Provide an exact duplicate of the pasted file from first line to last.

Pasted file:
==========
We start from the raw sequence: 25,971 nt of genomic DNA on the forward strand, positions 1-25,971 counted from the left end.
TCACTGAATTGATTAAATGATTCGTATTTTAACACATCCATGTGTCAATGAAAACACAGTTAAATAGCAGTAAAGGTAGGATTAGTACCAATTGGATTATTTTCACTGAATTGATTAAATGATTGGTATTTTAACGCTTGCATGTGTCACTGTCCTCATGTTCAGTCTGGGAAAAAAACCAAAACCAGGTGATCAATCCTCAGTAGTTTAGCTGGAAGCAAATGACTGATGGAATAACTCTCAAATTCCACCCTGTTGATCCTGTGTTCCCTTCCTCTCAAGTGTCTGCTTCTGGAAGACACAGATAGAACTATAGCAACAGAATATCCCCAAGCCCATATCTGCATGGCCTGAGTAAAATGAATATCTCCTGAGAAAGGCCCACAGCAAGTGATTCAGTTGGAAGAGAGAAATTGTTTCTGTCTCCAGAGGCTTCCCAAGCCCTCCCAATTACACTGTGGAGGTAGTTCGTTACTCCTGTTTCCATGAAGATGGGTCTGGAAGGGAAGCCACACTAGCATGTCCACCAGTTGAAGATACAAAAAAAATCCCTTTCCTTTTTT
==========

We start from the raw sequence: 25,971 nt of genomic DNA on the forward strand, positions 1-25,971 counted from the left end.
TCACTGAATTGATTAAATGATTCGTATTTTAACACATCCATGTGTCAATGAAAACACAGTTAAATAGCAGTAAAGGTAGGATTAGTACCAATTGGATTATTTTCACTGAATTGATTAAATGATTGGTATTTTAACGCTTGCATGTGTCACTGTCCTCATGTTCAGTCTGGGAAAAAAACCAAAACCAGGTGATCAATCCTCAGTAGTTTAGCTGGAAGCAAATGACTGATGGAATAACTCTCAAATTCCACCCTGTTGATCCTGTGTTCCCTTCCTCTCAAGTGTCTGCTTCTGGAAGACACAGATAGAACTATAGCAACAGAATATCCCCAAGCCCATATCTGCATGGCCTGAGTAAAATGAATATCTCCTGAGAAAGGCCCACAGCAAGTGATTCAGTTGGAAGAGAGAAATTGTTTCTGTCTCCAGAGGCTTCCCAAGCCCTCCCAATTACACTGTGGAGGTAGTTCGTTACTCCTGTTTCCATGAAGATGGGTCTGGAAGGGAAGCCACACTAGCATGTCCACCAGTTGAAGATACAAAAAAAATCCCTTTCCTTTTTT